Friday, September 4, 2009

Summer Supper

   Zucchini is so abundant in the US that there are jokes about people leaving bags of them on their neighbor's porches. There are recipes for using zucchini in everything from cake to meatloaf. Apparently it's the kind of easy-to-grow vegetable that will take over a garden patch and leave the gardener wishing that he had never heard of zucchini.
   Apparently that's not a problem they have here in Japan. Either they've discovered a way to keep supply low, or the zucchini jokes have failed to penetrate the Tokyo metropolitan area. Maybe it's the Italian name, exotic enough to veil its secret profligacy. Whatever the reason, this vegetable that costs about a dollar a pound in the southern US costs a dollar per not-especially-large zucchini here in Tokyo.
   Having grown up eating yellow squash (which they call yellow zucchini in Japanese) and green zucchini all summer, I missed it so much that I eventually started forking over the yen. How could I go a whole summer without summer squash? Since it's worth its weight in gold, though, I never cook it just by itself, but use just part of a zucchini at a time and mix it up with other, less expensive vegetables.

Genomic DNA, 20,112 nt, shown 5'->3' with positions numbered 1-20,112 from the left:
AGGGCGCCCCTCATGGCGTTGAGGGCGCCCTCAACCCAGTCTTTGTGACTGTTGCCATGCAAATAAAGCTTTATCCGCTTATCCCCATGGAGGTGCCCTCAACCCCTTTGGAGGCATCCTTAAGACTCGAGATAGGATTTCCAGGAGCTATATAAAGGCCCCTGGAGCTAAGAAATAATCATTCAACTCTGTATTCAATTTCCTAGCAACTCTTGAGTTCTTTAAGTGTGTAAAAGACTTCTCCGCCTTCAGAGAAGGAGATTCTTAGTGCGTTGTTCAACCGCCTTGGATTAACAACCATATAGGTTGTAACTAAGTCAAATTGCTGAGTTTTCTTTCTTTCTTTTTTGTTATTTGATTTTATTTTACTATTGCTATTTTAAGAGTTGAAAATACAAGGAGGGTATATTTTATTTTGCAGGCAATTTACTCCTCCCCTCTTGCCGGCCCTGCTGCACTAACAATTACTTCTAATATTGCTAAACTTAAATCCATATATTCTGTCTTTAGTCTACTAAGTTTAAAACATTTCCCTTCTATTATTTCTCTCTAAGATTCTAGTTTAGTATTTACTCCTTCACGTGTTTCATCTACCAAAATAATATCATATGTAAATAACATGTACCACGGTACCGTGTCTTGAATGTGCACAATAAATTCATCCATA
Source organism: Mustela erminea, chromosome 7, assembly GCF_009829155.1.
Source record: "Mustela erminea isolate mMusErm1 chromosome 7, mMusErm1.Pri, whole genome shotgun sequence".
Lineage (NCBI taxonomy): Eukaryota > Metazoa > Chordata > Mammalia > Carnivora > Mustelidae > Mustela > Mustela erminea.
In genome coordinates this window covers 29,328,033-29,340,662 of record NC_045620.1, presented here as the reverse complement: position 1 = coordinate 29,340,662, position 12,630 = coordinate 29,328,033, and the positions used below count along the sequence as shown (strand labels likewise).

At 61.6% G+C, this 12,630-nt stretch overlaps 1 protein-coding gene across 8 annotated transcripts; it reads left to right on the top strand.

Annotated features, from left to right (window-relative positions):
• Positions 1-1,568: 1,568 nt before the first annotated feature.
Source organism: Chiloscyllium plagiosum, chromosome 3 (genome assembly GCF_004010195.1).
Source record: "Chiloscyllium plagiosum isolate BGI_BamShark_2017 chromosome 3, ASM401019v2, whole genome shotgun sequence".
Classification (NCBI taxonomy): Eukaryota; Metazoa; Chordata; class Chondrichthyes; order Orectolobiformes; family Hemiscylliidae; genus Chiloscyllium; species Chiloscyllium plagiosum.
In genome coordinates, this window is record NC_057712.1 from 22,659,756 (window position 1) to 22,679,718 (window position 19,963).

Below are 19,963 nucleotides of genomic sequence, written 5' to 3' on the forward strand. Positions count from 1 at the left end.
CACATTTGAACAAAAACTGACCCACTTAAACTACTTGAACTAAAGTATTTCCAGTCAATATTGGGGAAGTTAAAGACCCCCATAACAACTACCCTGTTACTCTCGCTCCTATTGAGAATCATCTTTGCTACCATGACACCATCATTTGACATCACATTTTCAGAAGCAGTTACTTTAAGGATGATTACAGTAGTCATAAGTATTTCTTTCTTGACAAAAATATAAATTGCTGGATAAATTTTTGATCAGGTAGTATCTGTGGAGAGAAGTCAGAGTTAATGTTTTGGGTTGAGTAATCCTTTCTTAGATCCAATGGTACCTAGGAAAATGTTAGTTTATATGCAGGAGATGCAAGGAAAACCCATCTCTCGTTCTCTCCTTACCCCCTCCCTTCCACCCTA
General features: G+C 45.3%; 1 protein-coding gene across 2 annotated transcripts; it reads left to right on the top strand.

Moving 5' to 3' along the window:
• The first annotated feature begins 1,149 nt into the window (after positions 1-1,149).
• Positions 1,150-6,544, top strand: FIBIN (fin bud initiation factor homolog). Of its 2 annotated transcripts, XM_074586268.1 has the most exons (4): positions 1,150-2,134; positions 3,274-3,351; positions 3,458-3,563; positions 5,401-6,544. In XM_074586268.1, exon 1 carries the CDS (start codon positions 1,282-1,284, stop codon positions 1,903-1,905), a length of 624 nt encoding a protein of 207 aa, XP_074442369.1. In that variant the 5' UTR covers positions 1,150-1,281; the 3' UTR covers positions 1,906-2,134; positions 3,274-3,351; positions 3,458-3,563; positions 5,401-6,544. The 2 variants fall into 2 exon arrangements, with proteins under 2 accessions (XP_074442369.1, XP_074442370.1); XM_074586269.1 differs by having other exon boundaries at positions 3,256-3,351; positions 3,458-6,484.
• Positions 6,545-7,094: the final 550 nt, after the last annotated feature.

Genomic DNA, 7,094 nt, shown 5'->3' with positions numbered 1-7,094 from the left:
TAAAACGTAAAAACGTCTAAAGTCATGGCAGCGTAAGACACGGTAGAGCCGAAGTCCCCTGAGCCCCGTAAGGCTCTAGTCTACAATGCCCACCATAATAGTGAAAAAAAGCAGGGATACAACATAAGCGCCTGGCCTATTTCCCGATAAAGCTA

The trick to cooking a big mixup of watery summer vegetables without having them turn to tasteless, colorless mush is speed, heat, and adding them one at a time according to how long it takes them to cook. Here, the shiitake mushrooms went in first into a pot with just enough water mixed with soy sauce to film over the bottom. The zucchini was next, then the yellow peppers, and the cherry tomatoes just a couple of seconds before turning off the heat. To prevent burning, and to check for impending mushiness, you have to stand right there and stir often, but since the whole dish cooks in about five minutes, that's no great sacrifice.

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